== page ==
Tried to write about this the other night but ended up deleting five attempts so just posted the title/question. A little clearer this morning and just wrote this reply kind of in response to comments. thought I might as well paste it here.
I like to have a clear plan for my practice so I don't waste time at 6 am deciding what to practice. it was my main problem with Vinyasa Krama and it's something about Ashtanga that suits me.
I'm not questioning the whole thing. However there is a kind of chemical reaction between certain potentialities in Ashtanga and aspects of my character that cause me to go down the route of .... over exuberant practice. I like the floaty kind of jump backs, the press to handstands, the lifting and flipping of 3rd. I'm drawn to the extremes of practice, Chakra Badhasana, tick tocks, the arm balances, strange, beautiful asanas. I find it challenging and love the problem solving aspect of a difficult pose.
But that said, that's not really how I want to practice my yoga. Gannon reports Jois as saying that 3rd is for Demonstration purposes and I can see what he means. The Arm balances are cool but taking up a third of the series seems absurd. It's fun, I can do that kind of stuff but it makes me pause and ask if that's how I really want to practice.
The Vinyasa Krama experience was quite powerful, less asana and practiced more slowly, strong breath and bandha focus, everything else stripped away. I tried to practice Primary and Intermediate in that manner but before I knew it I found myself working on tick tocks and arm balances again. It's not a criticism of Ashtanga but of how I end approaching it. It got me through the first couple of years learning the practice though.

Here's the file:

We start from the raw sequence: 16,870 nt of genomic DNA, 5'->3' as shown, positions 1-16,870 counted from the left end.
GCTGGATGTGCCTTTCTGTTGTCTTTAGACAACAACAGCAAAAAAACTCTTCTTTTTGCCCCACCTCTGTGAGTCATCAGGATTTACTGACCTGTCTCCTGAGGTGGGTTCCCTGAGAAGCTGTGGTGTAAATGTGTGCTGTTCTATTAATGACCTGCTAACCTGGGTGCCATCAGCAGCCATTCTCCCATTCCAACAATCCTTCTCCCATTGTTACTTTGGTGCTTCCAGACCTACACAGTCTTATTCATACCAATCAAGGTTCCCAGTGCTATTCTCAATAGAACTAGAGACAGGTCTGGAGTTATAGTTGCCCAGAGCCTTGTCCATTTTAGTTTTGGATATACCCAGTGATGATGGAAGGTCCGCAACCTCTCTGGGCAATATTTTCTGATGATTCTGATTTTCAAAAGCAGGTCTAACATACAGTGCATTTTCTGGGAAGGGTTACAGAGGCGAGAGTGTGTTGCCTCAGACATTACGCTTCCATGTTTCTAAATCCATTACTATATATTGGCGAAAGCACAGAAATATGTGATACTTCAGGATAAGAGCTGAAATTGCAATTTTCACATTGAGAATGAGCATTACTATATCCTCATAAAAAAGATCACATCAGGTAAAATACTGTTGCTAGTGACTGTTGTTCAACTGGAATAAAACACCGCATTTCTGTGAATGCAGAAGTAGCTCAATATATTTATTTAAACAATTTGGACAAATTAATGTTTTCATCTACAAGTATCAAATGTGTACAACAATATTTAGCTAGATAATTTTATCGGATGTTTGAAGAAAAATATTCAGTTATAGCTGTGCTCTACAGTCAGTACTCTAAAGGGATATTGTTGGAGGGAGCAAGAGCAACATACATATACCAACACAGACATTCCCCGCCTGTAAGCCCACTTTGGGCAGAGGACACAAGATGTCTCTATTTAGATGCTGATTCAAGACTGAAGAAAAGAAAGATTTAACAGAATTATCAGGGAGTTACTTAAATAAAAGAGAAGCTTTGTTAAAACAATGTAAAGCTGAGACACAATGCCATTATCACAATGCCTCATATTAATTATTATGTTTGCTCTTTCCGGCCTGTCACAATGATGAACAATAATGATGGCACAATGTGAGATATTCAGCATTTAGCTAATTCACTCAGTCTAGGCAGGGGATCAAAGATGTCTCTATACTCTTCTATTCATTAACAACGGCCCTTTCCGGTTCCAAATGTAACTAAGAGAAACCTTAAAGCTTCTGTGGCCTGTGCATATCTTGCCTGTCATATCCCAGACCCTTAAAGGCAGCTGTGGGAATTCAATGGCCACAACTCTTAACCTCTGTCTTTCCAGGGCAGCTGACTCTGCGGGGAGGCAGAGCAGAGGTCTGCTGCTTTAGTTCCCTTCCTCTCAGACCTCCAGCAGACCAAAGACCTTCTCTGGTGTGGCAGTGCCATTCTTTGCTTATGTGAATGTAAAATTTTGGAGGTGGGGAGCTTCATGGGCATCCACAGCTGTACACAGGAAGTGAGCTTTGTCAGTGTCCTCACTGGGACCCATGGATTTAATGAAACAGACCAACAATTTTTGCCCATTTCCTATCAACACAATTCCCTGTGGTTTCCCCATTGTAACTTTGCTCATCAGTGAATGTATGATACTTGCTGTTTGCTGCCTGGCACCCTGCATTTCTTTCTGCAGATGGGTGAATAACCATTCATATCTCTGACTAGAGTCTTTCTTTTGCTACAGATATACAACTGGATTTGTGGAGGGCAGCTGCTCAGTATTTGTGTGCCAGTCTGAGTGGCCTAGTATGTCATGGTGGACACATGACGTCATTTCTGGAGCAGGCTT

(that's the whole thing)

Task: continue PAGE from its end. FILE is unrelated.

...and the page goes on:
It might be fun to practice like that occasionally, in the evening say outside of my regular practice but it's not the practice I want to get up for every morning.
The idea now is to practice Primary and Intermediate a couple of times a week in a simple, unflashy manner with Vinyasa Krama practices in between. Perhaps I'll work out my own Vinyasa Krama version of 3rd without the arm balance sequence.
Said farewell to the flashy practice in style with the Michael Gannon routine from his DVD. It's Sury's, Standing, most of Primary (up to bandha konnasana), almost all of 2nd and most of 3rd. Took him 66 minutes on the DVD without finishing, took me a little longer about 90 minutes (still not sure how I managed to do all 3 series in the time I usually take to do one). Strangely I didn't feel any more tired than after doing one of them, something about the vinyasa that carries you through. Found that interesting.
Tthose two approaches, focusing on the asana or focusing on the Vinyasa, both have their merits.
In the end surely it's about developing a personal practice, this has just been part of that process.